The Aging Self: A Narrative Analysis on Generational Lesson Sharing and Embodiment Expressions of Older Adults


  • Vanessa Geitz University of Waterloo



embodiment, aging, generational, identity expression, storytelling, life course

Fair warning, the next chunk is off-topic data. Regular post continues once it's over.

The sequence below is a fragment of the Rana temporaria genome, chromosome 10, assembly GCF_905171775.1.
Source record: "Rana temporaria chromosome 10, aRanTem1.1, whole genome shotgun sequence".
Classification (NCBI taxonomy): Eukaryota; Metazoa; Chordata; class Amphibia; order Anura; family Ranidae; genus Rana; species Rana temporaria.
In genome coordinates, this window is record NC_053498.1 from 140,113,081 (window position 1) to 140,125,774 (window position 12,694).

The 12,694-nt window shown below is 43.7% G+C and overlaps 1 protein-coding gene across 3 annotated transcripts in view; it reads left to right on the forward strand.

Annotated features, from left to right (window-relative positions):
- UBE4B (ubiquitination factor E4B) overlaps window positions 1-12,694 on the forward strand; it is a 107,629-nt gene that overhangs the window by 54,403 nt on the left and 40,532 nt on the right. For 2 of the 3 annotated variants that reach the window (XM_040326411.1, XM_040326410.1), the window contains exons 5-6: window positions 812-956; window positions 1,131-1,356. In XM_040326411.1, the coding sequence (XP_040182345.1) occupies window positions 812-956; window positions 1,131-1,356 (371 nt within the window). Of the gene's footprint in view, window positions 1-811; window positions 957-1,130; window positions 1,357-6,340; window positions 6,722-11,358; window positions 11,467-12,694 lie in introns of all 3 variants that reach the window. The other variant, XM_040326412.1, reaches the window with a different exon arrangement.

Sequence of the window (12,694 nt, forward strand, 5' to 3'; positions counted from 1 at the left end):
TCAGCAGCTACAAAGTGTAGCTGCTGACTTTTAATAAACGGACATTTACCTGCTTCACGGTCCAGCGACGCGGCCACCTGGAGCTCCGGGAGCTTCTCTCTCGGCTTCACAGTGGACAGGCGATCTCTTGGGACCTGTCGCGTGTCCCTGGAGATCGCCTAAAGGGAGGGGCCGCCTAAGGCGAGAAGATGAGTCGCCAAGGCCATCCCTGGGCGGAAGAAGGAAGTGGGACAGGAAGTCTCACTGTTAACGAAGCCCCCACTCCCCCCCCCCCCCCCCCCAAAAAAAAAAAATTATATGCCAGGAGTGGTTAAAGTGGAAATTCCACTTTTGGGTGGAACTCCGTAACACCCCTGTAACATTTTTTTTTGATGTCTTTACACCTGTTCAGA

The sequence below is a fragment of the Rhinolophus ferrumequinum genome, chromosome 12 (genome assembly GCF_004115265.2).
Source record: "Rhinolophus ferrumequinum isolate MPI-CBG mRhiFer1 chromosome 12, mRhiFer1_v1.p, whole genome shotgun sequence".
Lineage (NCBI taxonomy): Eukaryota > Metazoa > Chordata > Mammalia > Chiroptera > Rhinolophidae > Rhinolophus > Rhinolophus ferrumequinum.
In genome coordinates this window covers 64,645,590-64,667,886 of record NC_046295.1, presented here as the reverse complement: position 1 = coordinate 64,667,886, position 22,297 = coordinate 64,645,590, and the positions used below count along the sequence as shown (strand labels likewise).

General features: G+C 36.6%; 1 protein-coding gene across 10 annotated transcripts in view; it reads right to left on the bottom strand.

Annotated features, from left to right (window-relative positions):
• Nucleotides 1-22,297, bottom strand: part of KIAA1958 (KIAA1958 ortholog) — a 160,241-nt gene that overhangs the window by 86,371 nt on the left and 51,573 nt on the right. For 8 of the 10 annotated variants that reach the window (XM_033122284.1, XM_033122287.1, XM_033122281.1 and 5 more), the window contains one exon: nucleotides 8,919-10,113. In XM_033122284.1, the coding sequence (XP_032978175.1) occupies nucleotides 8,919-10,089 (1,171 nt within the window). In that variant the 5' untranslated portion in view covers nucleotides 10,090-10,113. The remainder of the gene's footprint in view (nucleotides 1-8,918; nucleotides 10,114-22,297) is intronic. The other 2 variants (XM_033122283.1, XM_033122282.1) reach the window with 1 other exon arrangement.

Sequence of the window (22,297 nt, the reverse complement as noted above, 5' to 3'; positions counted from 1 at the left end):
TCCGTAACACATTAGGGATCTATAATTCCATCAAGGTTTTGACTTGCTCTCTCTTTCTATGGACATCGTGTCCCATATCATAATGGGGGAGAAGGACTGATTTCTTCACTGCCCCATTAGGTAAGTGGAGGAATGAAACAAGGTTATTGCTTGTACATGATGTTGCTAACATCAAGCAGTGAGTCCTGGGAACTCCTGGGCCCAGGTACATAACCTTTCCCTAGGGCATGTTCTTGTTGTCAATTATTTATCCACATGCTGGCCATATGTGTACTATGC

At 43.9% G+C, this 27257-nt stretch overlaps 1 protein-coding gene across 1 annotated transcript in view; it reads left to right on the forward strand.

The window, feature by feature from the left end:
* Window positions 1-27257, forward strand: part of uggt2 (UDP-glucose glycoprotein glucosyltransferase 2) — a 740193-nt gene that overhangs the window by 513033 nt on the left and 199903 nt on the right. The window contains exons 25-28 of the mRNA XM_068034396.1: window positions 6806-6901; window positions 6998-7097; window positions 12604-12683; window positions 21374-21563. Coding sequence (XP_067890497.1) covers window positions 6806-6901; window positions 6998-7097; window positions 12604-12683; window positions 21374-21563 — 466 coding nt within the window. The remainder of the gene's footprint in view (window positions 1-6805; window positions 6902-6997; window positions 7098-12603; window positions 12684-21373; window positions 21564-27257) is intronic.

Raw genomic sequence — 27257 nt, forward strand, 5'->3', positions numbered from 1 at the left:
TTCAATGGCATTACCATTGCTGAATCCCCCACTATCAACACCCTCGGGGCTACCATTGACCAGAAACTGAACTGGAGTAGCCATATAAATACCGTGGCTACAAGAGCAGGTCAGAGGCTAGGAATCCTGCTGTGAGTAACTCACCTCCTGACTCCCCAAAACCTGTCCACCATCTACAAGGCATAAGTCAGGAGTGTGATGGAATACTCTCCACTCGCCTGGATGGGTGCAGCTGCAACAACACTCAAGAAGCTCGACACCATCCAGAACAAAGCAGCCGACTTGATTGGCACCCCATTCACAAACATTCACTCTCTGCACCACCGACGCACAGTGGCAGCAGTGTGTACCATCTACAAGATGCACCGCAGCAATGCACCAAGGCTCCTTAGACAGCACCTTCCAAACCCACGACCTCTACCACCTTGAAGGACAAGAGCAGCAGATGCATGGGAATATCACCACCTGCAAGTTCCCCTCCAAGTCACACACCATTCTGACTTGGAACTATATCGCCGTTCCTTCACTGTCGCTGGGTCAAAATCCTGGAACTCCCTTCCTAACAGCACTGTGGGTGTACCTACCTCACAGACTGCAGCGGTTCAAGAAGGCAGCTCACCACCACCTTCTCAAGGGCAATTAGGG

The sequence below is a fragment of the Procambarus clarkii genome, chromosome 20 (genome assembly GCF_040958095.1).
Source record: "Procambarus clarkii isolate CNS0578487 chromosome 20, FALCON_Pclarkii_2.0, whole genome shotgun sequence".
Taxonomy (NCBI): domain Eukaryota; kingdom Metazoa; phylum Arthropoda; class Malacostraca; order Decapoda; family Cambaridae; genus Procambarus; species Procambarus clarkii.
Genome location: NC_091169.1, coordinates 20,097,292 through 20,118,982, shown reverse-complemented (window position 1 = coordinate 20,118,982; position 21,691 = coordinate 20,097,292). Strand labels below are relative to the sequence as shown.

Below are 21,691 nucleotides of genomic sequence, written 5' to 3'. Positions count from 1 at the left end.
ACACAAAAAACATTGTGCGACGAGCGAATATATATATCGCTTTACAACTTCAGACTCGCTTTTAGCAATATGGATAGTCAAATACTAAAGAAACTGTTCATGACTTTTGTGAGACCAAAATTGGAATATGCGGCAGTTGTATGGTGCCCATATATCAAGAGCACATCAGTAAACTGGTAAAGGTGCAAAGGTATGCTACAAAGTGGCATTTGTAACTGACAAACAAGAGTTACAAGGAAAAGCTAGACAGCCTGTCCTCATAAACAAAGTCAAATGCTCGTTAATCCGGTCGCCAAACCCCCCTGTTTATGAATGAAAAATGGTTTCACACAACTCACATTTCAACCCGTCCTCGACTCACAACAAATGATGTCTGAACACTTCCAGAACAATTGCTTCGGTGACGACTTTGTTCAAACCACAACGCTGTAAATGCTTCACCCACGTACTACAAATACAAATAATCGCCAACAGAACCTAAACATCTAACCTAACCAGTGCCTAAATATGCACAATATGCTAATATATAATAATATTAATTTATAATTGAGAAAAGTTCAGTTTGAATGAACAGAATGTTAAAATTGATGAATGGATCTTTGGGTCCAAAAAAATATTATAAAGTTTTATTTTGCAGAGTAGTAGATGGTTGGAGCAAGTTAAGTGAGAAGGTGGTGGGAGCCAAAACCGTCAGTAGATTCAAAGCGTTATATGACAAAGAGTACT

This qualitative study captures individual aging experiences, gaining insight into how older adults understand aging bodies and express age. Three main research questions were developed to respond to that inquiry: (1) How do older adults embody aging? (2) What life lessons are embedded in these expressions of age? And (3) What life lessons are beneficial for younger generations to know for their own aging experiences? The study employed a secondary data analysis of semi-structured interviews, initially completed without restrictions on age, identity, or experience for participant inclusion. Results were analyzed using NVivo software with a constructive narrative analysis focus. Narratives were grouped into three categories based on the time frame central to the interview: past, present, or future. Emerging narratives included being a student, worker, partner in marriage, parent, retiree, and immigrant. The findings demonstrate how different embodiment experiences emerge through reflective narrative construction and influenced lessons shared. These conclusions contribute to understanding how choices and experiences at different stages in the life course can influence the aging experience and how it is projected. Ultimately, the findings emphasize the role that the self and body hold on identity and self-expression for older adults.